Aggressive breast cancer already has resistant tumour cells prior to chemotherapy
Difficult to treat and aggressive "triple-negative" breast cancer is chemoresistant even before chemotherapy begins, a new study by researchers from Karolinska Institutet and the University of Texas MD Anderson Cancer Center reports. The findings, which are published in the journal Cell, may lead to better and more personalised treatments for breast cancer.
Breast cancer is the most common form of cancer in women and the most common cause of death in middle-aged women in Sweden. Triple-negative breast cancer (TNBC) is an aggressive and difficult to treat form of the disease that makes up about 15 per cent of all breast cancer cases. Chemotherapy is the cornerstone of treatment for TNBC, used either prior to surgery or prophylactically after surgery, as well as for treatment of metastatic disease.
Even though several chemotherapy drugs are effective against TNBC, resistance to treatment is a common problem since it can ultimately lead to relapse and tumour growth. For many years researchers have been trying to understand why such resistance develops and to prevent or reverse it.
"A key question is whether the resistance develops because of the existence of resistant groups of cells, called clones, in the tumour from the start, or whether tumour cells develop new genetic changes (mutations) during the treatment that cause resistance," says Theodoros Foukakis, Associate Professor at the Department of Oncology-Pathology, Karolinska Institutet, who co-led the study with Associate Professor Nicholas Navin at the University of Texas MD Anderson Cancer Center, Houston, USA.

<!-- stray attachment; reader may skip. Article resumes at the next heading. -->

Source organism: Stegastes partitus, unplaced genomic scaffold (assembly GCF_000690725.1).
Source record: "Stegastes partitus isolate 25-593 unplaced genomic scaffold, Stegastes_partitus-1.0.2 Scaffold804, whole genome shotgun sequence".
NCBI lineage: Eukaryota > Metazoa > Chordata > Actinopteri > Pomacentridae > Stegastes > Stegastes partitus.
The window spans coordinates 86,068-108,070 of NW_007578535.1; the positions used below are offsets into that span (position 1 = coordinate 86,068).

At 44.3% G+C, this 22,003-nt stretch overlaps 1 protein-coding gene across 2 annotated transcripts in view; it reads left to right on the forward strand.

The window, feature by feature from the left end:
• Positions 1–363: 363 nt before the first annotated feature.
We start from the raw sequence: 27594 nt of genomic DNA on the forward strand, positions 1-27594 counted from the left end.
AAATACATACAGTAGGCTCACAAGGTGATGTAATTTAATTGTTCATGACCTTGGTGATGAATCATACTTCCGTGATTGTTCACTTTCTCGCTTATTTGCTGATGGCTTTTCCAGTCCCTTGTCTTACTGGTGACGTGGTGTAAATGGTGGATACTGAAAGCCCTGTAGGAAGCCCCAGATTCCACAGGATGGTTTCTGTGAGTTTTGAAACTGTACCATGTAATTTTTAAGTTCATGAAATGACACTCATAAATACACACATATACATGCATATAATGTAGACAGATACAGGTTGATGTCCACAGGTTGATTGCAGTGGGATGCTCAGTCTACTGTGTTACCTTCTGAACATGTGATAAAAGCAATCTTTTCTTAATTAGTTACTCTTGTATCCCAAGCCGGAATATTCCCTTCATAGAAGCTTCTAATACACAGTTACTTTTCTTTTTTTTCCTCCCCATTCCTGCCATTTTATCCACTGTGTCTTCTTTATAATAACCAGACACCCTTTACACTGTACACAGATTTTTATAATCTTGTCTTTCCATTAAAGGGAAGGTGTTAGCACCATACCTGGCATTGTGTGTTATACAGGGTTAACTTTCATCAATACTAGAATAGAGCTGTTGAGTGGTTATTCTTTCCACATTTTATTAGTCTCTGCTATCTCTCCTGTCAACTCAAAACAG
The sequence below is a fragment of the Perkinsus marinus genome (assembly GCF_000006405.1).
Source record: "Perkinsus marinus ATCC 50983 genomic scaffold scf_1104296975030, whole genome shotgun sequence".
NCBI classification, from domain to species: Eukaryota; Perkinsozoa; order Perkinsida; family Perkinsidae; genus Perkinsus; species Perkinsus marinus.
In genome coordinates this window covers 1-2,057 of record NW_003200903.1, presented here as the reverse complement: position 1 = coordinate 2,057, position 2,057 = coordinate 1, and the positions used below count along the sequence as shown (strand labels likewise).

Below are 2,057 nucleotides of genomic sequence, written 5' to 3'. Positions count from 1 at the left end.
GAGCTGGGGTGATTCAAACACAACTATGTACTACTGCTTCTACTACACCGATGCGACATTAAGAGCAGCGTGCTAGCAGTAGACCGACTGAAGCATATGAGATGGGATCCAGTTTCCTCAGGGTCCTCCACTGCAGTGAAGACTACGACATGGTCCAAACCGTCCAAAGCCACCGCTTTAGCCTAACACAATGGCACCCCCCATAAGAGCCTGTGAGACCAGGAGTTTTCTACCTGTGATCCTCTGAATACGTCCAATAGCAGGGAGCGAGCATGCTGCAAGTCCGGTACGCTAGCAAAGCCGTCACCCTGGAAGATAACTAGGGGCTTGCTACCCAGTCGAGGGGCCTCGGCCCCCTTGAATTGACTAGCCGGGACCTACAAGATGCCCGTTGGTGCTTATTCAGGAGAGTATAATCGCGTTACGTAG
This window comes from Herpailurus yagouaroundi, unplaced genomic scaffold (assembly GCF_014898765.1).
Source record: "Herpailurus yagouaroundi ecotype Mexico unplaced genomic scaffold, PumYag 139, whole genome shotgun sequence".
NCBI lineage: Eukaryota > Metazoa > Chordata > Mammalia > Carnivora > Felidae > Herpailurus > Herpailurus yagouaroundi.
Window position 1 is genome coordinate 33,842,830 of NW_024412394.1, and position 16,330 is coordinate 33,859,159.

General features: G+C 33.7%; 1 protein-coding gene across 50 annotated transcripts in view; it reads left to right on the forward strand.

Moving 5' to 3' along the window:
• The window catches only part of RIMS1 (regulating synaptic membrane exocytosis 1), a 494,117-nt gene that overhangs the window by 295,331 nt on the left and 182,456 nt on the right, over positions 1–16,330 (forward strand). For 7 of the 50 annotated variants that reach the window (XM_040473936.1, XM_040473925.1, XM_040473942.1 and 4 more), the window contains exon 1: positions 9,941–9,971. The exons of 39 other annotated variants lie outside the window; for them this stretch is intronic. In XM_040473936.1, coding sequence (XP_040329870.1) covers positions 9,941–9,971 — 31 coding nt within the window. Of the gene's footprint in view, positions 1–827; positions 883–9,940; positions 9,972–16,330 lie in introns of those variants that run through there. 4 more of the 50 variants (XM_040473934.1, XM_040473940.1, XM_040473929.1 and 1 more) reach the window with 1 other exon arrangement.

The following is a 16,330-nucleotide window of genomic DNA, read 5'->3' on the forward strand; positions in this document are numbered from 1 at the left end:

The researchers analysed tumour tissue from 20 patients with TNBC who received preoperative chemotherapy. The tissue was collected before the onset of therapy, after two courses of therapy and on surgery. The researchers used a technique called single-cell sequencing to examine the DNA and gene expression (RNA) of all genes in the individual tumour cells and thus ascertain the cells' properties and kinship.
"The DNA analyses revealed tumour clones remaining after treatment in half of the cases," says Dr. Foukakis. "When we studied them in detail at a single-cell level, we found that these same clones were present in the tumour before chemotherapy, often as a small minority of the tumour cell population."
Single-cell RNA sequencing of thousands of cell nuclei showed that the remaining tumour clones had also adapted their gene expression during treatment to become even more chemoresistant.
"All in all, the study shows that chemoresistance in TNBC is a complex process involving both a selection of resistant clones that existed in the tumour from the start as well as a reprogramming of their gene expression to ensure survival during therapy," concludes Dr. Foukakis.
The results may provide a basis for future studies to identify therapy-resistant tumour clones and thus personalise treatment for breast cancer patients who respond poorly to chemotherapy and have a worse prognosis.